of professional career women as a doctor or a lawyer.
Until halfway through college, I was on that path. I attended anti-violence rallies
and helped cook meals for homeless individuals in between running to my philosophy
(for me) and pre-med (for my future) courses. I was straddling what I regarded
as completely separate worlds of nonprofit advocacy and for-profit security.
Then, one week after my father and I caught 300 pounds worth of bluefish—I
have no idea how many individual animals we pulled out of the bay that day—I
got a pamphlet in the mail. I had already been a supporter of Greenpeace (for
the dolphins), World Wildlife Fund (for the pandas) and Amnesty International
(for the people), so I had no doubt that I was already doing so much to make
the world a better place.
Reading that double-sided brochure truly changed my life.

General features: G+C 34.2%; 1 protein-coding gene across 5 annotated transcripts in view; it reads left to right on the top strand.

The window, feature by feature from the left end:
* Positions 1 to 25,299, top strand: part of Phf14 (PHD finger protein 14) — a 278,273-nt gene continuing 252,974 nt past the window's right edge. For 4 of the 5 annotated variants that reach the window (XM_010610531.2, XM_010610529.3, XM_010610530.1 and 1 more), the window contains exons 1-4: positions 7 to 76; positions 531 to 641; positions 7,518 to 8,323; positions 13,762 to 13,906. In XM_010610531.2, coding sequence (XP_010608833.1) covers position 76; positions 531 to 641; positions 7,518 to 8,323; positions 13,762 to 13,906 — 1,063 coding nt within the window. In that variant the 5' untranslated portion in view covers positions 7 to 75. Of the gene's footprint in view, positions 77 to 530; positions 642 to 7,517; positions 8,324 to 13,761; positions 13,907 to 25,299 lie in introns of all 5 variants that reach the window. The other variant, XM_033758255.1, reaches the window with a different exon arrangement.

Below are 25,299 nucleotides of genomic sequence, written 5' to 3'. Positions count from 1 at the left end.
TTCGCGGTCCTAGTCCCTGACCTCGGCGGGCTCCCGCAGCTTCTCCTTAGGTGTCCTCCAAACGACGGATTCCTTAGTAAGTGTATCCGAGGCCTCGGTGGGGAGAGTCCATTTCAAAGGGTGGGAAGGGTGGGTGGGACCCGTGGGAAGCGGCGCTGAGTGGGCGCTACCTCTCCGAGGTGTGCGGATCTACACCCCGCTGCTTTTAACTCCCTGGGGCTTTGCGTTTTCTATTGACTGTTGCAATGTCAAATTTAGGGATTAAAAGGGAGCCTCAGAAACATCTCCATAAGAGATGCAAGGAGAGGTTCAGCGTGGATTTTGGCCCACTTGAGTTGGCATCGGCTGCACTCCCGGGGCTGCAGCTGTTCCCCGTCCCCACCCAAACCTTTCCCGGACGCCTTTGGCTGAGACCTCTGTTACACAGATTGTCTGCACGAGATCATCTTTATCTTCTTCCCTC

For the first time in my 19 years, I thought about the animals raised and killed
for me to eat. I read about factory farming, stared through watering eyes at
photos of intensive confinement and slaughter, and realized that unquantifiable
amounts of suffering and pain were being inflicted on individuals just for me.
I wish I could say that when I was six years old, I felt uncomfortable with the
thought of animals languishing in crates, pens, stalls and sheds, waiting to
be my breakfast, lunch or dinner. But, I can’t. Like most people, I had
never thought about the way animals raised and killed for meat, eggs and milk
were treated. I had no idea that ten billion land animals (according to today’s
staggering statistics) are killed in the U.S. each year to stock our grocery
stores, restaurants and kitchens.
Yet, that little piece of unsolicited mail took my ignorance away from me. I
knew that in order to be consistent in my beliefs, I couldn’t draw a line
between humans and nonhumans. If I did, I would be guilty of the same prejudices
held by those who yelled at me, “Go back to China, you gook!” All
animals can feel pain, excitement, boredom, frustration and, most importantly,
can and do suffer. Given the sheer numbers of animals raised and killed for human